Before Your Kids Leave for College, Make Sure They Sign These Legal Documents

BEFORE YOUR KIDS LEAVE FOR COLLEGE, MAKE SURE THEY SIGN THESE LEGAL DOCUMENTS

Many parents will soon watch their children become adults (at least in the eyes of the law) and leave home to pursue their education and career goals.

Turning 18 and moving out is a huge accomplishment. And  it also comes with some serious responsibilities that probably aren’t at the forefront of their (or your) mind right now. Once your children become legal adults, many areas that were once under your control are now solely up to them.

Here’s the big one: Before they turned 18, you had the power to make all of their healthcare decisions and had access to their financial accounts. After they turn 18, however, you’re no longer able to do either.

Before your kids head out into the world, you should discuss and have them sign the following estate planning documents, so if they become incapacitated, you can easily access their medical records and financial accounts without having to go to court. Signing these documents will ensure that if they ever do need your help and guidance, you’ll have the legal authority to easily provide it.

MEDICAL POWER OF ATTORNEY – Advance Health Care Directive

Medical power of attorney allows your child to name an agent (like you), who has the power to make healthcare decisions for them if they’re incapacitated and cannot make such decisions for themselves. For example, this authority allows you to make medical decisions if your child is knocked unconscious in a car accident or falls into a coma due to an illness. In California, this document is knows as an Advance Health Care Directive.

That said, while a medical power of attorney would give you authority to view your child’s medical records and make treatment decisions, that authority may only go into effect if the child becomes incapacitated unless your child indicates that the power of attorney is effective immediately. This means that unless your child is incapacitated, you do not have the authority to view their medical records, which are considered private under HIPAA.

HIPAA AUTHORIZATION

Passed in 1996, the “Health Insurance Portability and Accountability Act,” or HIPAA, requires health care providers and insurance companies to protect the privacy of a patient’s health records. Once your child becomes 18, no one—even parents—is legally authorized to access his or her medical records without prior written permission.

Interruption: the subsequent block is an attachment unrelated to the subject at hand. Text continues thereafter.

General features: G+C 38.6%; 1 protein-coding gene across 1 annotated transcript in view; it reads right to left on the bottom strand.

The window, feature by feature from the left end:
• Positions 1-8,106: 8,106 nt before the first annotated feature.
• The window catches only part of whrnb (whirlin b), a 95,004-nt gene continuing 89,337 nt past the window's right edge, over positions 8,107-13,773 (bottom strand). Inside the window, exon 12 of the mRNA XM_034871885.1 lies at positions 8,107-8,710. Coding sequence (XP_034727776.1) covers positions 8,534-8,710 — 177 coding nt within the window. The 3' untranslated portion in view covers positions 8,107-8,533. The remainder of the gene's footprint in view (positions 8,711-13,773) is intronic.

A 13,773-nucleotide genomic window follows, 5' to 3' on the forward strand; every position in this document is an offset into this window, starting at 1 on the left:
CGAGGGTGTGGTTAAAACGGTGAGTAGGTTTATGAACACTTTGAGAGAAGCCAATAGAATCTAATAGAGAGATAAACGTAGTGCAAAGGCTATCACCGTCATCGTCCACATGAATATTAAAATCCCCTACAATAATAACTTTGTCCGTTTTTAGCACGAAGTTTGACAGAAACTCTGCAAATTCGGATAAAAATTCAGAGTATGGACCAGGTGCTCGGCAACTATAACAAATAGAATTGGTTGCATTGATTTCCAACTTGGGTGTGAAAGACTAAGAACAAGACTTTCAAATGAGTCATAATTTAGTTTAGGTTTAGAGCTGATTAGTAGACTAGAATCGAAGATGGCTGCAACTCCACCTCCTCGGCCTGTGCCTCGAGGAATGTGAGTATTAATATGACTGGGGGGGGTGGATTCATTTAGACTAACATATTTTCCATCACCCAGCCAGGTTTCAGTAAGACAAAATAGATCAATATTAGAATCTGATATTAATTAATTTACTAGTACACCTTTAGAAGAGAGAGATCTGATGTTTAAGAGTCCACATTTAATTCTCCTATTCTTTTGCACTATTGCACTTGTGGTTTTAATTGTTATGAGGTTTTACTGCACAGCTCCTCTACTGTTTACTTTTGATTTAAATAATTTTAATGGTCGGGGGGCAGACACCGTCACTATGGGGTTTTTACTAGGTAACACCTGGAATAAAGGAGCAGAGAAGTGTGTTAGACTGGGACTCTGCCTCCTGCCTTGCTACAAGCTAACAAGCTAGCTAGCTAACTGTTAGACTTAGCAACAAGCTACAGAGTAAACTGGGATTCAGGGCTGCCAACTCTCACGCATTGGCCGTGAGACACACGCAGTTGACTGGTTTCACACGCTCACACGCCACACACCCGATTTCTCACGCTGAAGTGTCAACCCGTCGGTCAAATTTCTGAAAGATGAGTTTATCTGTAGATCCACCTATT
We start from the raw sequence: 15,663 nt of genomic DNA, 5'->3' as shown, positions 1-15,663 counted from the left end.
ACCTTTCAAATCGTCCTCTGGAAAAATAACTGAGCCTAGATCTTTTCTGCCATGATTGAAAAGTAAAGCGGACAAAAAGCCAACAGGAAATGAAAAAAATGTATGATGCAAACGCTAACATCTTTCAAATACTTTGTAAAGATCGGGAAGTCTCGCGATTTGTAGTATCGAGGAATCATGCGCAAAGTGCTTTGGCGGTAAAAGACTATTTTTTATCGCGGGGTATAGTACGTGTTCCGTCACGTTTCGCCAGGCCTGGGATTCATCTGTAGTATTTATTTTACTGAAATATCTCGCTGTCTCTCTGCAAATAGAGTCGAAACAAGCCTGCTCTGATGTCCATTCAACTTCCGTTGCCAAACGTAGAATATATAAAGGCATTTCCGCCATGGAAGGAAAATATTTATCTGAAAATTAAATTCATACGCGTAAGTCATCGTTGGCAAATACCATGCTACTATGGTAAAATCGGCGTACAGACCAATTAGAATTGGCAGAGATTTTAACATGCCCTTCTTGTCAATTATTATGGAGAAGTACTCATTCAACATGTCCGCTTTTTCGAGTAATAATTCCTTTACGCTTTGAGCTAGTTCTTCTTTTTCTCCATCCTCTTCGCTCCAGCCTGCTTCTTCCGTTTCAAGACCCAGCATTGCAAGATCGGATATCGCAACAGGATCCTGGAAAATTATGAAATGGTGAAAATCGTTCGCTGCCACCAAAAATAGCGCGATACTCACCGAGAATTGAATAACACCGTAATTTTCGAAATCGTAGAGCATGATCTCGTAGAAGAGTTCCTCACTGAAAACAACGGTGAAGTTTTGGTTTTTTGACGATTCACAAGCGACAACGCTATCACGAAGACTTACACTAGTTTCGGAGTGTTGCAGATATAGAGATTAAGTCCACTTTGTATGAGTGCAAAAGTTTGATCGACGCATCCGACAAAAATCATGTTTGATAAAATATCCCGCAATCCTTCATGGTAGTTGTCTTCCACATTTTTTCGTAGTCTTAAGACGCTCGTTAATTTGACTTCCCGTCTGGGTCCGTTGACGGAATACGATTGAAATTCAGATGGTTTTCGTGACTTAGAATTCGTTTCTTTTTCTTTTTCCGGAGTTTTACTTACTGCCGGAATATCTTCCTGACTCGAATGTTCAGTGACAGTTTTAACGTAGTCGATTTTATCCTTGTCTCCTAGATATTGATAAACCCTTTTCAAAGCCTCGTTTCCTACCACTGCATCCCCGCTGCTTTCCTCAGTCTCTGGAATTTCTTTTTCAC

But this is easily remedied by having your child sign a HIPAA authorization that grants you the authority to access his or her medical records. This can be critical if you ever need to make informed decisions about your child’s medical care.

LIVING WILL

While medical power of attorney allows you to make medical decisions over your child’s ongoing healthcare if they’re incapacitated, a living will provides specific guidelines for how their medical care should be handled at the end of life.

A living will details how they want medical decisions made for them, not just who makes them. But such power only goes into effect if the child is terminally ill, which typically means they have less than six months to live.

Your child may have certain wishes for their end-of-life care, so it’s important you discuss these decisions with them and have such provisions documented in a living will. For example, a living will allows the child to decide when and if they want life support removed if they ever require it. Since these are literally life-or-death decisions, you should document them in a living will to ensure they’re properly carried out.

The living will is included in our Advance Health Care Directives.

DURABLE POWER OF ATTORNEY

In the event your child becomes incapacitated, you’ll also need a durable power of attorney to access his or her financial accounts. If you do not have a signed, financial durable power of attorney, you’ll have to go to court to get access.

While medical power of attorney will authorize you to make healthcare-related decisions on their behalf, durable power of attorney will give you the authority to manage their financial and legal matters, such as paying bills, applying for Social Security benefits, and/or managing banking and other financial accounts.

If your child is getting ready to leave the nest to attend college or pursue some other life goal, you can trust us as your Personal Family Lawyer® to help your child articulate and legally protect their healthcare and medical wishes. With us in your corner, you’ll have peace of mind that your child will be well taken care of in the event of an unforeseen accident or illness.

This article is a service of Jill Gregory Law, a Personal Family Lawyer® firm. We don’t just draft documents; we ensure you make informed and empowered decisions about life and death, for yourself and the people you love. That’s why we offer a Life and Legacy Planning Session™, during which you will get more financially organized than you’ve ever been before, and make all the best choices for the people you love. You can begin by clicking the button above or calling our office today at 949-514-8842 or 530-581-5455, to schedule a free 15 Minute Phone Consult with Jill Gregory, or a full Planning Session today. Mention this article to find out how to get this $750 Life and Legacy Planning Session at no charge.

The content is sourced from Personal Family Lawyer® for use by Personal Family Lawyer® firms, a source believed to be providing accurate information. This material was created for educational and informational purposes only and is not intended as ERISA, tax, legal, or investment advice. If you are seeking legal advice specific to your needs, such advice services must be obtained on your own separate from this educational material.